Advocacy, education and outreach in support of Vancouver's public spaces

By VPSN

February 15, 2018 at 3:17 PM

Tagged with



Field Notes: Pioneer Courthouse Square – Portland’s Living Room

No Comments  |  Leave a comment
Pioneer Courthouse Square

Article and cover photo by Hema Ramnani.

Affectionately referred to as the city’s ‘living room,’ the red brick amphitheater that makes up Portland’s Pioneer Courthouse Square represents a highly successful recipe for activation and place-making. Like a living room or a courtyard space in a family home, the Square provides Portlanders and visitors to the city, with a place for engagement, celebrate, socialize or relax.

In 2004 the square was named the fourth best public square in the world by New York’s Project for Public Spaces. Whether or not you buy into this sort of ranking, if you spend any time there, it’s easy to see why it’s so popular.

Located on the block bounded by SW 6th Avenue, Yamhill, Broadway, and Moison, the 40,000 sf (3,700 m2) downtown square is surrounded by diverse land uses and transit options – all of which act as catalysts to attract tourists. More than that, the cultural and social activities that are programmed in and around the space make the Square a place of pride and a hub of community and visitor activity. Over 300 events take place each year, in addition to the many passive forms of recreation that are supported. (If you’re not into one of the programmed activities, the nearby food trucks provide a opportunity to grab a snack, sit on the steps of the Square, and watch the public life unfold).

Photo by Flickr user Ian Sane (Creative Commons).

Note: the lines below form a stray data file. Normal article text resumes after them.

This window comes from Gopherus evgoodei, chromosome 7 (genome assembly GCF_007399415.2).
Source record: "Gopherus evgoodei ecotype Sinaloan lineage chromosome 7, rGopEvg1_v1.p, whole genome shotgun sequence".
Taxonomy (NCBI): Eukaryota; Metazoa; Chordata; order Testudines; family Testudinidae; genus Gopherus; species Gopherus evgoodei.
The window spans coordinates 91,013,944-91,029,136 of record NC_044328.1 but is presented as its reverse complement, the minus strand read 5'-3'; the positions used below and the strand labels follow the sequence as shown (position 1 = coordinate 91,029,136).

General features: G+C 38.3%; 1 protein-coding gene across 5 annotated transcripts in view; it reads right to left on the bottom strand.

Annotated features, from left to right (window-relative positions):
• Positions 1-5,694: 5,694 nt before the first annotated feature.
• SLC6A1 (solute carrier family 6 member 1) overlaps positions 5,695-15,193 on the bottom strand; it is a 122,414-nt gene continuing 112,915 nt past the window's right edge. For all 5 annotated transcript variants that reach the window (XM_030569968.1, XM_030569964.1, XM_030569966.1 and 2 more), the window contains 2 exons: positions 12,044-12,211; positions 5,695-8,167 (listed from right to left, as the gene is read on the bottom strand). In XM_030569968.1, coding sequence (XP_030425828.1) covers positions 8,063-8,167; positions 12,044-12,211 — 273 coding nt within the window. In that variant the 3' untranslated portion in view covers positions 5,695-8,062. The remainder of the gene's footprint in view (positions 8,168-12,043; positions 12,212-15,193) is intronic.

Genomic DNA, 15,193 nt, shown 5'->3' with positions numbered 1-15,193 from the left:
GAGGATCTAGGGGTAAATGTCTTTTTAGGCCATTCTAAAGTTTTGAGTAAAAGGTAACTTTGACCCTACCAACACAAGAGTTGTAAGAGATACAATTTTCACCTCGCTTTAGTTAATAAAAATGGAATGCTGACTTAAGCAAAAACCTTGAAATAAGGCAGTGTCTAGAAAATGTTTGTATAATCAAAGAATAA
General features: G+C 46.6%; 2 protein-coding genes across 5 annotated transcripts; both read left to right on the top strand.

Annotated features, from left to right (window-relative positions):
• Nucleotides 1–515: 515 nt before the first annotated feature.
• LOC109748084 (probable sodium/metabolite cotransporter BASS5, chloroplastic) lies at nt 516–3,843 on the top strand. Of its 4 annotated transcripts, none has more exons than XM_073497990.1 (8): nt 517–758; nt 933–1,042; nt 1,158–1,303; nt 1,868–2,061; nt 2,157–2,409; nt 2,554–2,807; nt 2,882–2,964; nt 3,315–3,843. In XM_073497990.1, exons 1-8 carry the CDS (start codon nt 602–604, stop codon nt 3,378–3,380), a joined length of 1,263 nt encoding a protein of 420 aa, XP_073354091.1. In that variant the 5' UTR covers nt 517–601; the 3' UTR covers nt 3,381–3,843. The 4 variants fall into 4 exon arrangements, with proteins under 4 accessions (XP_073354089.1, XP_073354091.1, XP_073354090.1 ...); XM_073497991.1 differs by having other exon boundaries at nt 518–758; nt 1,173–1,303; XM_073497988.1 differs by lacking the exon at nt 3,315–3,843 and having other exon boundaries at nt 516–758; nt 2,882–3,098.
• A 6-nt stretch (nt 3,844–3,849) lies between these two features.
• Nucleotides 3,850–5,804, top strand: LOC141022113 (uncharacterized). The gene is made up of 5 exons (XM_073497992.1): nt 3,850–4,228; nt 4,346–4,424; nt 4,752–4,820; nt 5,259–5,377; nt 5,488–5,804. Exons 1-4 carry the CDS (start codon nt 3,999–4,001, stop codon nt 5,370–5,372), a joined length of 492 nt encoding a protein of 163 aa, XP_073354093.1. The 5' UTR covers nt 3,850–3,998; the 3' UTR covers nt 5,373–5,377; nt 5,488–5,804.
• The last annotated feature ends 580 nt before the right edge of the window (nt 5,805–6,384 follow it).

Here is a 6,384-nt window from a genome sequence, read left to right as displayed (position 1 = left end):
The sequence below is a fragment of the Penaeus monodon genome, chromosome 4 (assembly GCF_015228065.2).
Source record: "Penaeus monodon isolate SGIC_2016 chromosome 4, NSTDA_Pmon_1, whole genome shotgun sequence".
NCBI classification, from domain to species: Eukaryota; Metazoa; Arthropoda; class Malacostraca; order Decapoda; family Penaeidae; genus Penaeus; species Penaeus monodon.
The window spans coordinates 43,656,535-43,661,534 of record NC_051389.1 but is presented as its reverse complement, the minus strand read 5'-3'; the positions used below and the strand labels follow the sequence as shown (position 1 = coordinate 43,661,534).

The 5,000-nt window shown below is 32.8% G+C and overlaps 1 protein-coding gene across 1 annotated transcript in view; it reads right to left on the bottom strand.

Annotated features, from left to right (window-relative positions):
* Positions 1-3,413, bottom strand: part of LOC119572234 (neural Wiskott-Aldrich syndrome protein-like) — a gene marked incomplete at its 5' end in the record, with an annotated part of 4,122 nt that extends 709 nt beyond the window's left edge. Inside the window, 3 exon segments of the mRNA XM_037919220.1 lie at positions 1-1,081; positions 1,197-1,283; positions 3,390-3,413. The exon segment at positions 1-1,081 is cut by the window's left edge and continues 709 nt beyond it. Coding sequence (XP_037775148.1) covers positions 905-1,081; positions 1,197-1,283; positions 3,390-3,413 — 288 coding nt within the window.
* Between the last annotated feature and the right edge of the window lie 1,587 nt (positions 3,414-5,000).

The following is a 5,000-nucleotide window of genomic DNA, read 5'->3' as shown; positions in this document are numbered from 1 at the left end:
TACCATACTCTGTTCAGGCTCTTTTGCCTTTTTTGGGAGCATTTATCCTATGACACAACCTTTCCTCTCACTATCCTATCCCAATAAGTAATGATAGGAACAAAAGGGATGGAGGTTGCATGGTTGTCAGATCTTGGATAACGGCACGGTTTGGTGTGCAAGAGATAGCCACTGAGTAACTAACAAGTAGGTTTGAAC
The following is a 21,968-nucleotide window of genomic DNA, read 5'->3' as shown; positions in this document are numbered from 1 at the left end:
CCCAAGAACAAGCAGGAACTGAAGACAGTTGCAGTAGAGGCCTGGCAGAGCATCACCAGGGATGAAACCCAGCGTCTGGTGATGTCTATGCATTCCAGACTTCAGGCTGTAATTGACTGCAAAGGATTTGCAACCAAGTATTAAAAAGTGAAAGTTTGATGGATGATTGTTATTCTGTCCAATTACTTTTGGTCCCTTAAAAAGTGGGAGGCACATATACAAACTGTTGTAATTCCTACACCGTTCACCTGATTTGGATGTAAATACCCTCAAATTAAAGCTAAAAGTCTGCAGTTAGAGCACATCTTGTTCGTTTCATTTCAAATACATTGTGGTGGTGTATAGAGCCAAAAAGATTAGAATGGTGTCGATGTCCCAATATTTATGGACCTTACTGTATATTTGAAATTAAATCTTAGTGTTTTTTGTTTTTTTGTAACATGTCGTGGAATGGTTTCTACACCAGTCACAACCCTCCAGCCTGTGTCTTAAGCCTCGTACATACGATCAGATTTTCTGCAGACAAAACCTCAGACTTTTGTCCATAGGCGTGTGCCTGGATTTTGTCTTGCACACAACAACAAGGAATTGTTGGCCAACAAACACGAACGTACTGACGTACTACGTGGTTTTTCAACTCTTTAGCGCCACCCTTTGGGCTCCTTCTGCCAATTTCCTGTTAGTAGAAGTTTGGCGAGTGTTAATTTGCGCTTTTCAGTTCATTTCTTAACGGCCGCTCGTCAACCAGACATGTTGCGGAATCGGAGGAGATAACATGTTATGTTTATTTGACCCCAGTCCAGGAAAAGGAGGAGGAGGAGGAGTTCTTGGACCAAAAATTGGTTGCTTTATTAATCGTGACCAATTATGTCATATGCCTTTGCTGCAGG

There are lessons here. Like Vancouver, Portland rains a lot. This bowl-shaped Square tackles this climatic challenge by hosting several seasonal events in the spring and winter.

The art installations – including the famous “Allow Me” (aka “Umbrella Man”) sculpture by John Seward Johnson II – is situated on the south side of the Square just above the amphitheater and is seen as welcoming visitors there. The sculpture depicts a life-sized man dressed in a business suit, holding an umbrella and is in a hurry. The sculpture is so well known that it is used as a reference point for people, gatherings and taking pictures.

“Allow Me” by sculptor John Seward Johnson II. Photo by Wikipedia user Noliver. (Creative Commons).

The many events, concerts, and celebrations that take place in Portland’s Pioneer Courthouse Square represent a full spectrum of activities. The programming and other aspects of management are administered by a non-profit organization and Board of Trustees that was created to oversee the site when it opened in 1984.

Both the stewardship and programming elements provide an interesting case study for central gathering areas in North America. Here, in Vancouver, it’s worth asking how we might learn from this when it comes to programming (and stewarding) the recently redesigned North Plaza in front of the Art Gallery. Although different in many ways, our newly refurbished Plaza could – and should – be a fantastic activity node for all weather events as well.

 

Hema Ramnani is an Urban Designer/Planner passionate about participatory planning, and placemaking through public engagement and public space innovation. You can find more of her work at hemaramnani.com.

Comments are closed.

Recent Posts

Park Board approves final concept for new Oakridge Centre park
July 11, 2018

Parklets For People: Reconsidering the Parking Space as a Small Urban Park
July 8, 2018

Maximizing the benefits of waterfront public space
June 20, 2018